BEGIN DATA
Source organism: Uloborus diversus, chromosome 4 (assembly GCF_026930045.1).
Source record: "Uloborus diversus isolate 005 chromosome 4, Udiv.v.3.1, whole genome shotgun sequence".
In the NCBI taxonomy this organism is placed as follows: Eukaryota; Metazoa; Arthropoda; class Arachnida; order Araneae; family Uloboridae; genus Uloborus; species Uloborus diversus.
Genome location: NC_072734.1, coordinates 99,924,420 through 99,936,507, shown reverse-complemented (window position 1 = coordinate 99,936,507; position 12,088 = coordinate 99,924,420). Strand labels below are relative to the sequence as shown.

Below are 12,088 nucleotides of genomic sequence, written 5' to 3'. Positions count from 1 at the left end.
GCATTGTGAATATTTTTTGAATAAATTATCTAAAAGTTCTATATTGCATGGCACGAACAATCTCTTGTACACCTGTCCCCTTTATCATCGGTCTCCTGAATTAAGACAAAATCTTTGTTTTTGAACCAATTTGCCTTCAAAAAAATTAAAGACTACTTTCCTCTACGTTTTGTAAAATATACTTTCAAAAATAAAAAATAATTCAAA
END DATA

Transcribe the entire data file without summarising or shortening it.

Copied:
Source organism: Uloborus diversus, chromosome 4 (assembly GCF_026930045.1).
Source record: "Uloborus diversus isolate 005 chromosome 4, Udiv.v.3.1, whole genome shotgun sequence".
In the NCBI taxonomy this organism is placed as follows: Eukaryota; Metazoa; Arthropoda; class Arachnida; order Araneae; family Uloboridae; genus Uloborus; species Uloborus diversus.
Genome location: NC_072734.1, coordinates 99,924,420 through 99,936,507, shown reverse-complemented (window position 1 = coordinate 99,936,507; position 12,088 = coordinate 99,924,420). Strand labels below are relative to the sequence as shown.

Below are 12,088 nucleotides of genomic sequence, written 5' to 3'. Positions count from 1 at the left end.
GCATTGTGAATATTTTTTGAATAAATTATCTAAAAGTTCTATATTGCATGGCACGAACAATCTCTTGTACACCTGTCCCCTTTATCATCGGTCTCCTGAATTAAGACAAAATCTTTGTTTTTGAACCAATTTGCCTTCAAAAAAATTAAAGACTACTTTCCTCTACGTTTTGTAAAATATACTTTCAAAAATAAAAAATAATTCAAA